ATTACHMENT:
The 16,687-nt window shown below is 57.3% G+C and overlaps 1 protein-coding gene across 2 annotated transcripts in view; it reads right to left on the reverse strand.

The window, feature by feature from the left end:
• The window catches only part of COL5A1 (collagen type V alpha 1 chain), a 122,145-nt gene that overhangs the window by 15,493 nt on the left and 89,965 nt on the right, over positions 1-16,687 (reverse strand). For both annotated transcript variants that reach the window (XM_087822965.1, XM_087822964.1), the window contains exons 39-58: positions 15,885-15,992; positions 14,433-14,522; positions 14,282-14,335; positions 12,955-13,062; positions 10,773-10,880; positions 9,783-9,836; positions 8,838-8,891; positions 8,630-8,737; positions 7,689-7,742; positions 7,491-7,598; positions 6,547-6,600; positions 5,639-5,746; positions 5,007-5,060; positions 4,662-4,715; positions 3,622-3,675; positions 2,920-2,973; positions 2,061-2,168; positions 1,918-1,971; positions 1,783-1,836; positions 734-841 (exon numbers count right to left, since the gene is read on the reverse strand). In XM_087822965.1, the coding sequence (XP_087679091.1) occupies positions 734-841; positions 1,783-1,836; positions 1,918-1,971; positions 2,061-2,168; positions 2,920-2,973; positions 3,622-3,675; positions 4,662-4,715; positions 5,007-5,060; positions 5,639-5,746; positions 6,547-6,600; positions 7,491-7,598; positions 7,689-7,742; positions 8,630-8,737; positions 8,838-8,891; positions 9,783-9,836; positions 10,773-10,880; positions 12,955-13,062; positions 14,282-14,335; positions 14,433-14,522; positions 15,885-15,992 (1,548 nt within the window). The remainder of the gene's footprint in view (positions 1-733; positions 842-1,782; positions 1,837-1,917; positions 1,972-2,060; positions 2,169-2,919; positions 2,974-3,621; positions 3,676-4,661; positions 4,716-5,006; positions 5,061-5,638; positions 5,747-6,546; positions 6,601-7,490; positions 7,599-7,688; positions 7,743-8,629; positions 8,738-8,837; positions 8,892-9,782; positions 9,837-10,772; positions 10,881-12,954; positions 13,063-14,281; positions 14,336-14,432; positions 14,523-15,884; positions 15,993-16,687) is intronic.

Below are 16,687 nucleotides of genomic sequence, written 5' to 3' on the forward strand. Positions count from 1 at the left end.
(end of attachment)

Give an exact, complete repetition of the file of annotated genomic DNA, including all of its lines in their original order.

The 16,687-nt window shown below is 57.3% G+C and overlaps 1 protein-coding gene across 2 annotated transcripts in view; it reads right to left on the reverse strand.

The window, feature by feature from the left end:
• The window catches only part of COL5A1 (collagen type V alpha 1 chain), a 122,145-nt gene that overhangs the window by 15,493 nt on the left and 89,965 nt on the right, over positions 1-16,687 (reverse strand). For both annotated transcript variants that reach the window (XM_087822965.1, XM_087822964.1), the window contains exons 39-58: positions 15,885-15,992; positions 14,433-14,522; positions 14,282-14,335; positions 12,955-13,062; positions 10,773-10,880; positions 9,783-9,836; positions 8,838-8,891; positions 8,630-8,737; positions 7,689-7,742; positions 7,491-7,598; positions 6,547-6,600; positions 5,639-5,746; positions 5,007-5,060; positions 4,662-4,715; positions 3,622-3,675; positions 2,920-2,973; positions 2,061-2,168; positions 1,918-1,971; positions 1,783-1,836; positions 734-841 (exon numbers count right to left, since the gene is read on the reverse strand). In XM_087822965.1, the coding sequence (XP_087679091.1) occupies positions 734-841; positions 1,783-1,836; positions 1,918-1,971; positions 2,061-2,168; positions 2,920-2,973; positions 3,622-3,675; positions 4,662-4,715; positions 5,007-5,060; positions 5,639-5,746; positions 6,547-6,600; positions 7,491-7,598; positions 7,689-7,742; positions 8,630-8,737; positions 8,838-8,891; positions 9,783-9,836; positions 10,773-10,880; positions 12,955-13,062; positions 14,282-14,335; positions 14,433-14,522; positions 15,885-15,992 (1,548 nt within the window). The remainder of the gene's footprint in view (positions 1-733; positions 842-1,782; positions 1,837-1,917; positions 1,972-2,060; positions 2,169-2,919; positions 2,974-3,621; positions 3,676-4,661; positions 4,716-5,006; positions 5,061-5,638; positions 5,747-6,546; positions 6,601-7,490; positions 7,599-7,688; positions 7,743-8,629; positions 8,738-8,837; positions 8,892-9,782; positions 9,837-10,772; positions 10,881-12,954; positions 13,063-14,281; positions 14,336-14,432; positions 14,523-15,884; positions 15,993-16,687) is intronic.

Below are 16,687 nucleotides of genomic sequence, written 5' to 3' on the forward strand. Positions count from 1 at the left end.